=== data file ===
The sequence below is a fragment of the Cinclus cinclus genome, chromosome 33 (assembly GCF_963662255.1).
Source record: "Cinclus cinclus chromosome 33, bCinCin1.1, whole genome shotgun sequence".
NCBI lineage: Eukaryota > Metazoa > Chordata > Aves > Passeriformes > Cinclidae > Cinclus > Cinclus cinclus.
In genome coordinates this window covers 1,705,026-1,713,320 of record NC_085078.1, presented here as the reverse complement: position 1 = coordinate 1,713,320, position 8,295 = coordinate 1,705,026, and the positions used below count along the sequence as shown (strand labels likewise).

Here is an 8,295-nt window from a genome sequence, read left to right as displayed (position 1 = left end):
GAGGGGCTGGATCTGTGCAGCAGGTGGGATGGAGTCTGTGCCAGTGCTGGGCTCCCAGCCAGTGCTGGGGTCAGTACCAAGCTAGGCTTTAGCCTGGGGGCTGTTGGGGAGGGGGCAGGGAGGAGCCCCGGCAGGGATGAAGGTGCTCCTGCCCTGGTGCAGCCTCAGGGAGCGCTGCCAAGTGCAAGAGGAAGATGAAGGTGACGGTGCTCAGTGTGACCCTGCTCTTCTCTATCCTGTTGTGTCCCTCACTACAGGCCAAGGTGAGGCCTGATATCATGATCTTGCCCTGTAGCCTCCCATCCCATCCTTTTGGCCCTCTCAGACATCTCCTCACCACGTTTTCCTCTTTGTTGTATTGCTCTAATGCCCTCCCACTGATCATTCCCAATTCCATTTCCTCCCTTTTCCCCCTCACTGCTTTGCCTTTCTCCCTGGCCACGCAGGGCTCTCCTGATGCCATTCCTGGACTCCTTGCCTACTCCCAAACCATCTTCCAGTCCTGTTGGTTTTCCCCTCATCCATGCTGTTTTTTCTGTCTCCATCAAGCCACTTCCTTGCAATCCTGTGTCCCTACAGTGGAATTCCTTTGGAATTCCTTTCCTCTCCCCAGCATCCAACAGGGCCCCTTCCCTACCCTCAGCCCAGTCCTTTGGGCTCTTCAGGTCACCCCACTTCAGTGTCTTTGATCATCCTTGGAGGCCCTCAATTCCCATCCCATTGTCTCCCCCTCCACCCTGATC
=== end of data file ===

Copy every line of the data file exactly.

The sequence below is a fragment of the Cinclus cinclus genome, chromosome 33 (assembly GCF_963662255.1).
Source record: "Cinclus cinclus chromosome 33, bCinCin1.1, whole genome shotgun sequence".
NCBI lineage: Eukaryota > Metazoa > Chordata > Aves > Passeriformes > Cinclidae > Cinclus > Cinclus cinclus.
In genome coordinates this window covers 1,705,026-1,713,320 of record NC_085078.1, presented here as the reverse complement: position 1 = coordinate 1,713,320, position 8,295 = coordinate 1,705,026, and the positions used below count along the sequence as shown (strand labels likewise).

Here is an 8,295-nt window from a genome sequence, read left to right as displayed (position 1 = left end):
GAGGGGCTGGATCTGTGCAGCAGGTGGGATGGAGTCTGTGCCAGTGCTGGGCTCCCAGCCAGTGCTGGGGTCAGTACCAAGCTAGGCTTTAGCCTGGGGGCTGTTGGGGAGGGGGCAGGGAGGAGCCCCGGCAGGGATGAAGGTGCTCCTGCCCTGGTGCAGCCTCAGGGAGCGCTGCCAAGTGCAAGAGGAAGATGAAGGTGACGGTGCTCAGTGTGACCCTGCTCTTCTCTATCCTGTTGTGTCCCTCACTACAGGCCAAGGTGAGGCCTGATATCATGATCTTGCCCTGTAGCCTCCCATCCCATCCTTTTGGCCCTCTCAGACATCTCCTCACCACGTTTTCCTCTTTGTTGTATTGCTCTAATGCCCTCCCACTGATCATTCCCAATTCCATTTCCTCCCTTTTCCCCCTCACTGCTTTGCCTTTCTCCCTGGCCACGCAGGGCTCTCCTGATGCCATTCCTGGACTCCTTGCCTACTCCCAAACCATCTTCCAGTCCTGTTGGTTTTCCCCTCATCCATGCTGTTTTTTCTGTCTCCATCAAGCCACTTCCTTGCAATCCTGTGTCCCTACAGTGGAATTCCTTTGGAATTCCTTTCCTCTCCCCAGCATCCAACAGGGCCCCTTCCCTACCCTCAGCCCAGTCCTTTGGGCTCTTCAGGTCACCCCACTTCAGTGTCTTTGATCATCCTTGGAGGCCCTCAATTCCCATCCCATTGTCTCCCCCTCCACCCTGATC